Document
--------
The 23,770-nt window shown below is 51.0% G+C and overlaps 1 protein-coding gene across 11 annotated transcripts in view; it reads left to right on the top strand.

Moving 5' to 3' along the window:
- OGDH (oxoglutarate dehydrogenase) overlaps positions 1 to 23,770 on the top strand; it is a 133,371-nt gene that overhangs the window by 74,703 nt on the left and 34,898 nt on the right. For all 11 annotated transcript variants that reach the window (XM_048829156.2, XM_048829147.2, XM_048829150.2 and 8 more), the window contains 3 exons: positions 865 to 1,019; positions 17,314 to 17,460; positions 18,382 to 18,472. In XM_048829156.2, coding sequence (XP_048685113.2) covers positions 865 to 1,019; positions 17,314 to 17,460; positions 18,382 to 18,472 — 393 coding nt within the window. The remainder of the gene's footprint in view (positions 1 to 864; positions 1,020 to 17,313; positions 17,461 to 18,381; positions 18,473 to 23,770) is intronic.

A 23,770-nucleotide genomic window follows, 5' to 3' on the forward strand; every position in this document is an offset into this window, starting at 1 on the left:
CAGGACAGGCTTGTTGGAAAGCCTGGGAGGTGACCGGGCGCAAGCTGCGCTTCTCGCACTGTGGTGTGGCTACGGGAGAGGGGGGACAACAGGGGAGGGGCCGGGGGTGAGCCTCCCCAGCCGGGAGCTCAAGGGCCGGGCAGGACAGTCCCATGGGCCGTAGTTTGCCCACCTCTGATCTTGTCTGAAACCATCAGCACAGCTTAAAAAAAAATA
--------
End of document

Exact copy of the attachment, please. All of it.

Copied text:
The 23,770-nt window shown below is 51.0% G+C and overlaps 1 protein-coding gene across 11 annotated transcripts in view; it reads left to right on the top strand.

Moving 5' to 3' along the window:
- OGDH (oxoglutarate dehydrogenase) overlaps positions 1 to 23,770 on the top strand; it is a 133,371-nt gene that overhangs the window by 74,703 nt on the left and 34,898 nt on the right. For all 11 annotated transcript variants that reach the window (XM_048829156.2, XM_048829147.2, XM_048829150.2 and 8 more), the window contains 3 exons: positions 865 to 1,019; positions 17,314 to 17,460; positions 18,382 to 18,472. In XM_048829156.2, coding sequence (XP_048685113.2) covers positions 865 to 1,019; positions 17,314 to 17,460; positions 18,382 to 18,472 — 393 coding nt within the window. The remainder of the gene's footprint in view (positions 1 to 864; positions 1,020 to 17,313; positions 17,461 to 18,381; positions 18,473 to 23,770) is intronic.

A 23,770-nucleotide genomic window follows, 5' to 3' on the forward strand; every position in this document is an offset into this window, starting at 1 on the left:
CAGGACAGGCTTGTTGGAAAGCCTGGGAGGTGACCGGGCGCAAGCTGCGCTTCTCGCACTGTGGTGTGGCTACGGGAGAGGGGGGACAACAGGGGAGGGGCCGGGGGTGAGCCTCCCCAGCCGGGAGCTCAAGGGCCGGGCAGGACAGTCCCATGGGCCGTAGTTTGCCCACCTCTGATCTTGTCTGAAACCATCAGCACAGCTTAAAAAAAAATA